It’s taken a while to get there, but I finally grew enough hair to donate! This was my first time donating, and it was exciting to hear the scissors make the big cut. (I may have even held my breath.)
I always thought it was a really cool idea and have had several friends do it, but didn’t know if I’d ever do it myself or not, simply because it would take so much time. I’m more fond of changing my hair quickly.
But once I started growing it out, my friend Nick who is also my stylist, would ask me every time we got together if I was ready to cut it yet. I said no a few times, and then realized I didn’t know how long I wanted to grow it. So, I thought it might be a good time to consider donating it. It gave me a mark to hit, and I do love a goal.
Deciding where to donate was the next hurdle. There are a lot of great organizations out there, so I started by looking at a lot of the major players:
Matter of Trust’s Clean Wave Program
After an initial scan of each organization, I narrowed it down to just three: Locks of Love, Children with Hair Loss and the Clean Wave Program. I was disqualified from the others either because my hair was too short or colored, or both. But I was still left with three great options.
From there I read all the websites thoroughly to make my final choice. If you’ve never heard of the Clean Wave Program, it’s really cool. They use hair to make “brooms” to clean up oil spills. The tree-hugger in me loved that! But, they also encourage you donate your hair to one of the more prominent players if it’s long enough, which is nice. And you only need 3″ of hair to donate. So, it’s a great option for both males and females who have shorter hair. AND if your want your loveable fur ball to feel philanthropic, they also accept pet hair!
So, down to two—much tougher. I really liked Children with Hair Loss (except for the creepy mannequins on the website). They give to children, which I preferred to do, and at no charge. They also choose recipients with all kinds of diagnosis, which I thought was great as I have no particular cause I wanted to support. And they only require eight inches, so I could keep my hair a little longer if I wanted. Plus, they were started by a beautician, which is neat, and the pieces come with hair care kits. It’s the little things! A great option.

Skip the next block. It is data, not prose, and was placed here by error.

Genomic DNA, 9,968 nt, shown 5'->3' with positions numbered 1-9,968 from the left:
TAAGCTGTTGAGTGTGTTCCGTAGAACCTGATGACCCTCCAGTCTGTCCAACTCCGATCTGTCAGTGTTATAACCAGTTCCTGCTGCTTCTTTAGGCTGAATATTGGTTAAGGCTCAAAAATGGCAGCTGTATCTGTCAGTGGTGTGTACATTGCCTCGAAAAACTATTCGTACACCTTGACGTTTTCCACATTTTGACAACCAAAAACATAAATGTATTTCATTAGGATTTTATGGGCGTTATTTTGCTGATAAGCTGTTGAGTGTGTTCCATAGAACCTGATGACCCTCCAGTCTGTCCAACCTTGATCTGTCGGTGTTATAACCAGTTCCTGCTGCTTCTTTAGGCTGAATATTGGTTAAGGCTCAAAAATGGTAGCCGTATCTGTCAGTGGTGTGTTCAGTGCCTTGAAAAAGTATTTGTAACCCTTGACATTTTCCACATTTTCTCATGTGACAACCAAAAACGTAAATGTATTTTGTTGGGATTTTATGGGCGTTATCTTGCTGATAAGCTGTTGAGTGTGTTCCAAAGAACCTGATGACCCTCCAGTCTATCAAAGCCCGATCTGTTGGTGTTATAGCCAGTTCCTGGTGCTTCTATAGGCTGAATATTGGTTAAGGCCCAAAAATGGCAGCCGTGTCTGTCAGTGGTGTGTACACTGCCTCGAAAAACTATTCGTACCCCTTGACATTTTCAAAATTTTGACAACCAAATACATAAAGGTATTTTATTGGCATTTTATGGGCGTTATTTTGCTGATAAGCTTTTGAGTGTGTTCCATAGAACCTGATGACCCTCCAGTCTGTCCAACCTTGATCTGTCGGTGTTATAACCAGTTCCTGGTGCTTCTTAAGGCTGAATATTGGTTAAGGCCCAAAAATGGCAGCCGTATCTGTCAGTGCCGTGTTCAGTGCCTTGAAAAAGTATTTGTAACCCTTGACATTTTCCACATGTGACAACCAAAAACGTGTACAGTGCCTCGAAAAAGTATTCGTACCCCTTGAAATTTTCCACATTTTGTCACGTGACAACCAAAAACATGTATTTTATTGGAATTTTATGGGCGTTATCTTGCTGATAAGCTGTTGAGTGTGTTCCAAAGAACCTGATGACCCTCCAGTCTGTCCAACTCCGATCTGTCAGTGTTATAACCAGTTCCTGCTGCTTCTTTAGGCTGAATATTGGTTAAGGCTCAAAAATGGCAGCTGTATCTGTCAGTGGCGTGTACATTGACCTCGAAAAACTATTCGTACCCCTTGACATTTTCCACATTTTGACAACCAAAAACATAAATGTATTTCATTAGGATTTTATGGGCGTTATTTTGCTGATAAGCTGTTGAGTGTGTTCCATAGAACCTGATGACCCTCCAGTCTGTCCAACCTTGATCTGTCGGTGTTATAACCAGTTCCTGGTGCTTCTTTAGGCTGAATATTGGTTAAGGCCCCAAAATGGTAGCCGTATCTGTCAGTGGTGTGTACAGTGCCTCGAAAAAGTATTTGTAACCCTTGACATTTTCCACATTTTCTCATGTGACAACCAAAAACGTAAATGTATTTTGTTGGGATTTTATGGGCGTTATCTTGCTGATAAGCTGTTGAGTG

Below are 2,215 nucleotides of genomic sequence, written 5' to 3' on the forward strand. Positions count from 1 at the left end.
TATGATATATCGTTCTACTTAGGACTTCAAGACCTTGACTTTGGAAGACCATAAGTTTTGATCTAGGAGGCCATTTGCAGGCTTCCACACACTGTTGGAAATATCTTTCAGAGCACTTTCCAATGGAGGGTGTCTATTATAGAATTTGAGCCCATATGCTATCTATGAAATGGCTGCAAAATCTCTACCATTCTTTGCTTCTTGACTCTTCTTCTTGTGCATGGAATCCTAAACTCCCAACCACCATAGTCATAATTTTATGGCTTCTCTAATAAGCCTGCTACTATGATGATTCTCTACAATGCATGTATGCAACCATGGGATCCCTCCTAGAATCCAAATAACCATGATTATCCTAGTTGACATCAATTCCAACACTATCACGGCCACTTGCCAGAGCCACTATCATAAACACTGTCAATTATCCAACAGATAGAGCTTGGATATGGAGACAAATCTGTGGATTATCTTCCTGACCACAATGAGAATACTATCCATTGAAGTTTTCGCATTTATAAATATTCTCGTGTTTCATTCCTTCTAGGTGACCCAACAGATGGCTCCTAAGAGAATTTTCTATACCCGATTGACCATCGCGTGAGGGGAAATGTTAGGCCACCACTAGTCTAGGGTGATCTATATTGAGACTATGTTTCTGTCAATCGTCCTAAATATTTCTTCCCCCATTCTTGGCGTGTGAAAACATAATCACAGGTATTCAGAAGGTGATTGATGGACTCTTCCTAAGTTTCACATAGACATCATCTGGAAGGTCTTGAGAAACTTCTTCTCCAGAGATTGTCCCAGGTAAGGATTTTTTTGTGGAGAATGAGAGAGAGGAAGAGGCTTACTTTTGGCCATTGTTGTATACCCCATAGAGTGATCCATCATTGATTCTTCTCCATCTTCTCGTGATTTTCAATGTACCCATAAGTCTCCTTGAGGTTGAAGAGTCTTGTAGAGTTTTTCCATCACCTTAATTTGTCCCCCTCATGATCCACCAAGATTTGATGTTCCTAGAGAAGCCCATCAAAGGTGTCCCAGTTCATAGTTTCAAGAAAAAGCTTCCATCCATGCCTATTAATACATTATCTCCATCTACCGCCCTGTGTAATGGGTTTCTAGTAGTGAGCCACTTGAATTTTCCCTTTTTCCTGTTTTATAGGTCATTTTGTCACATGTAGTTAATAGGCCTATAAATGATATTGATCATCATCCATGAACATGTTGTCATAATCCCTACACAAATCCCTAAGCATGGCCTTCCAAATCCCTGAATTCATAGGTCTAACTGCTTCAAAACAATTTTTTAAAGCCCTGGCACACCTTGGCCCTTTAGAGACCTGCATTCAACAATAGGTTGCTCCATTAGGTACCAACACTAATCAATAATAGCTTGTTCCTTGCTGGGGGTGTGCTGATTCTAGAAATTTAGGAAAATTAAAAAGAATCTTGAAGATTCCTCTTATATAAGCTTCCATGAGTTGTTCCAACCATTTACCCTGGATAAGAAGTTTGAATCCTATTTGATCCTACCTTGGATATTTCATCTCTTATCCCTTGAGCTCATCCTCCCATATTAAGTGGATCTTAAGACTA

Now, the final contender. Over the last few years, Locks of Love has been surrounded by some controversy, so if you’ve heard about that, you may wonder how they made my list. Simply, I did my homework. Almost all of the rumors about them are misunderstandings and can be negated by actually reading their website. Huh, who would’ve thought? The only one that couldn’t was an article posted in 2013 which stated that they had missing funds, up to $6 million. While I agree that’s a problem that I didn’t find a solution to, they did pass the test for many leading charity reviewers: Charity Navigator Four Star Charity, Guide Star Exchange Silver Participant, Better Business Bureau Accredited Charity and Independent Charities of America Best. So, my opinion is that they couldn’t fool all of that oversight, especially considering several of those require transparency. Maybe that’s naive, but that’s where I landed.
And I didn’t read anything on their website that I questioned or didn’t agree with. I realize many people out there want the hair pieces to be free to recipients. And I admire that as well, and wish it were always an option as the people needing the hair are in terrible situations. But the hair given to recipients of LoL is either free or on a sliding scale based on their finances. Also, perhaps the largest reason, these are actual prostheses, not just hair pieces or wigs, which means they are fitted to the recipient’s head using custom molds over the course of a few months. So, they are more realistic and less likely to move around. Goodness knows that’s important for kids! This means their prosthesis are for long-term and permanent hair loss. Those who have short-term loss (ex: from chemo), are given synthetic wigs.
LoL also gives to multiple diagnoses, but mostly for Alopecia Areata, to which they also provide funding research, which is amazing. And their website is far more comprehensive than most of the others I looked at, which is always a good thing in my book. They just need to do a better job keeping their social media and blog up-to-date, but I digress.
Let’s face it, I have a mind for business and a heart for charity. And I have worked at both on multiple occasions. Therefore, I know that charities still need to make money. They are doing great work, but families have to be fed and lights have to stay on. So, I don’t knock LoL for needing to charge some people or for selling extra hair they can’t use. It makes a lot of sense.
So, as you can guess, in the end I went with Locks of Love. I sent my 10.5″ off this morning, and feel great about my decision. If I do this again, I may choose a different organization, but for now, I’m enjoying my summer hair, and proud of the fact that I could help someone with such a simple act.
If you ever decide to donate hair, do your own research and make a decision you can stand behind. The point is that we’re all providing a gift to someone who needs it. And that’s always a good thing.
And from my point-of-view, the world could use a few more redheads. 😉